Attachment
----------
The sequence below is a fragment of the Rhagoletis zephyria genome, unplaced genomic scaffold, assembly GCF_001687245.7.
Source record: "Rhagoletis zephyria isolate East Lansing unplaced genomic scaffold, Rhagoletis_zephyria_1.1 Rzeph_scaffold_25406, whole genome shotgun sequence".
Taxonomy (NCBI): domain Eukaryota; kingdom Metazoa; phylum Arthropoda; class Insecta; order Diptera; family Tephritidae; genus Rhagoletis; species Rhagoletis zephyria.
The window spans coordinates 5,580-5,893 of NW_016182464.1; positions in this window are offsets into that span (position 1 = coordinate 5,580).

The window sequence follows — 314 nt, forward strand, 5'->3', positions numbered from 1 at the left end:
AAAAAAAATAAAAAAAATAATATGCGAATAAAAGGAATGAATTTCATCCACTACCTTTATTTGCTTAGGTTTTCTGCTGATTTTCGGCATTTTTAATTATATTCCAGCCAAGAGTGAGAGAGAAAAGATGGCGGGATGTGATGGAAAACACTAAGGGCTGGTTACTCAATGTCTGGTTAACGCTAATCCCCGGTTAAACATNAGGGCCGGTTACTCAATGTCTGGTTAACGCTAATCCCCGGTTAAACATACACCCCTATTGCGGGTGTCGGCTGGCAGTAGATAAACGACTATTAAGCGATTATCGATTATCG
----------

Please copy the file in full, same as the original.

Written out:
The sequence below is a fragment of the Rhagoletis zephyria genome, unplaced genomic scaffold, assembly GCF_001687245.7.
Source record: "Rhagoletis zephyria isolate East Lansing unplaced genomic scaffold, Rhagoletis_zephyria_1.1 Rzeph_scaffold_25406, whole genome shotgun sequence".
Taxonomy (NCBI): domain Eukaryota; kingdom Metazoa; phylum Arthropoda; class Insecta; order Diptera; family Tephritidae; genus Rhagoletis; species Rhagoletis zephyria.
The window spans coordinates 5,580-5,893 of NW_016182464.1; positions in this window are offsets into that span (position 1 = coordinate 5,580).

The window sequence follows — 314 nt, forward strand, 5'->3', positions numbered from 1 at the left end:
AAAAAAAATAAAAAAAATAATATGCGAATAAAAGGAATGAATTTCATCCACTACCTTTATTTGCTTAGGTTTTCTGCTGATTTTCGGCATTTTTAATTATATTCCAGCCAAGAGTGAGAGAGAAAAGATGGCGGGATGTGATGGAAAACACTAAGGGCTGGTTACTCAATGTCTGGTTAACGCTAATCCCCGGTTAAACATNAGGGCCGGTTACTCAATGTCTGGTTAACGCTAATCCCCGGTTAAACATACACCCCTATTGCGGGTGTCGGCTGGCAGTAGATAAACGACTATTAAGCGATTATCGATTATCG